The TruThseeker is back at his blog and crunched some numbers on the average life expectancy increase over three millennia. I’m using my extra 2 minutes and 53 seconds today to write this.
I thought this was interesting…and tiring.
The Rev. Warren Carr of Durham, North Carolina, prepared a questionnaire asking his congregation to tell him how much time that they thought he should give to a list of specified tasks. The members of his congregation were shocked to discover that the average work week indicated by their answers was 82 hours. One answer proposed a schedule of 200 hours–32 more than there are in a week. —Life Magazine, August 20, 1956, p.102 (quoted in Shepherding God’s Flock, Jay Adams, 39)
I wonder if some of the sheep have lowered their expectations 51 years later. Based on some recent conversations I’ve had and blog posts I’ve read, I don’t think so.
My dad shared the following poem with me when I was a kid and I’ve never forgotten it. It was written by Pat Williams, a former NBA General Manager. I shared it during a sermon I recently preached on Men at Work while illustrating the seriousness of taking responsibility. Since numerous people asked me for a copy after the message I thought it might be good for the entire void.
Winners vs. Losers
When a winner makes a mistake, he says, “I was wrong;” When a loser makes a mistake, he says, “It wasn’t my fault.”
A winner works harder than a loser and has more time; A loser is always “too busy” to do what is necessary.
A winner goes through a problem; A loser goes around it, and never gets past it.
A winner makes commitments; A loser makes promises.
A winner says, “I’m good, but not as good as I ought to be;” A loser says, “I’m not as bad as a lot of other people.”
A winner listens; A loser just waits until it is his turn to talk.
A winner respects those who are superior to him and tries to learn something from them; A loser resents those who are superior to him and tries to find chinks in their armor.
A winner feels responsible for more than his job; A loser says, “I only work here.”
My props go again to Mijah (Micah James) for today’s blog.
Wednesday night he shared with me the new solo project by Derek Webb, “She Must and Shall Go Free,” an entire cd dedicated to the Bride of Christ, the Church/church. On this album Webb does some hard-hitting, right-between-the-eyes talking to the church. Some of the songs made me downright uncomfortable, and I think that’s the point. You can check out the whole thing for yourself.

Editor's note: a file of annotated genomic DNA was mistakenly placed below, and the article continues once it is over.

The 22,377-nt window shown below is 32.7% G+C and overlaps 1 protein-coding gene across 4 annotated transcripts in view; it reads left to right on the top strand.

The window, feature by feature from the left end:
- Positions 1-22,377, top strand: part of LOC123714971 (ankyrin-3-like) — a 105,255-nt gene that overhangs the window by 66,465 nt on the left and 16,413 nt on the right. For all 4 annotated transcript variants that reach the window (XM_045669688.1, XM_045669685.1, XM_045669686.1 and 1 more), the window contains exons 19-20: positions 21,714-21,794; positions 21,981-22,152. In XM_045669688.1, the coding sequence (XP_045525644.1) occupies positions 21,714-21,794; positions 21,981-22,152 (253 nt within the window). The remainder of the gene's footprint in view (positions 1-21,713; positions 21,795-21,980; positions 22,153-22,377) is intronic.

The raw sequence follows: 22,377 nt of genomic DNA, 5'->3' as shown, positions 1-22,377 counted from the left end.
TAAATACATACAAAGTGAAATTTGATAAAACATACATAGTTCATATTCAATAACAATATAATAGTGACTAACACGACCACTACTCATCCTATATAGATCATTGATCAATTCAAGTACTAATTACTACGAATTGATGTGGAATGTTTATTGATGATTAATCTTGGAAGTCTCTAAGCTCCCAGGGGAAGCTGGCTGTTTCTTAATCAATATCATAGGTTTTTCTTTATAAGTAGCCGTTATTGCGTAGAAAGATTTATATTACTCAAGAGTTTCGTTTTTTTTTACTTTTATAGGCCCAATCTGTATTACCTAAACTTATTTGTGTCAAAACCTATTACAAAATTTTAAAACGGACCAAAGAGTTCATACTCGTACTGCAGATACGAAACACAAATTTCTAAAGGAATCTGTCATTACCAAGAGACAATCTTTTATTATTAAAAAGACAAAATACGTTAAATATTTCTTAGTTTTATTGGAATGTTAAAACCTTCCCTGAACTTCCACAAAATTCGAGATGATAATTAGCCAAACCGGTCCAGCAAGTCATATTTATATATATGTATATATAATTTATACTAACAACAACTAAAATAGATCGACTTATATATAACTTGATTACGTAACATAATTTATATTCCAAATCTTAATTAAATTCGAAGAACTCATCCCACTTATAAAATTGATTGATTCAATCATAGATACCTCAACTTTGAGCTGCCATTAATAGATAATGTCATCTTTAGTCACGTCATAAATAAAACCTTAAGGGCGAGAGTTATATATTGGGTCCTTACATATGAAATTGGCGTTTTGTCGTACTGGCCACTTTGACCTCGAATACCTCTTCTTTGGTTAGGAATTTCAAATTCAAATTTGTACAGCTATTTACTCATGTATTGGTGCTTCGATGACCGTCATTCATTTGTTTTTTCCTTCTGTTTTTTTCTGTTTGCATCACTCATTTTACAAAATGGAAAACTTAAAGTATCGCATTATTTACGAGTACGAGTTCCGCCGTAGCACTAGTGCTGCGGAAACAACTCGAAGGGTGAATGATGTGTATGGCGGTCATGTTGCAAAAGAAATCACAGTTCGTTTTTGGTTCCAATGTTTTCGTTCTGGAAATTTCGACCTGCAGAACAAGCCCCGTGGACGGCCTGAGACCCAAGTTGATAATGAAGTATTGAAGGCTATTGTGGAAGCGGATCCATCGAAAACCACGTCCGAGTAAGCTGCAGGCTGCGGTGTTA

But I thought I’d share the lyrics from the final track on the album today. (Who would have ever guessed that with less than 20 total weblogs to date, I’d have TWO whole entries devoted to music?! Maybe I’m not a music hater after all!)
This is a song that opposes Christian individualism (if that is really even possible). It confronts the immaturity of some who ignorantly presume their own importance and who inconsiderately pursue their own interests rather than humbly identifying with the whole Body and sacrificially loving the Bride, the church, just like Christ Himself.
May God give us grace to never live like individualists (Romans 14:7), to never be unfaithful to our Fiance (Revelation 19:7), and to never love a bridesmaid more than the Bride.
i have come with one purpose
to capture for myself a bride
by my life she is lovely
by my death she’s justified
i have always been her husband
though many lovers she has known
so with water i will wash her
and by my word alone
so when you hear the sound of the water
you will know you’re not alone
‘cause i haven’t come for only you
but for my people to pursue
you cannot care for me with no regard for her
if you love me you will love the church
i have long pursued her
as a harlot and a whore
but she will feast upon me
she will drink and thirst no more
so when you taste my flesh and my blood
you will know you’re not alone
there is none that can replace her
though there are many who will try
and though some may be her bridesmaids
they can never be my bride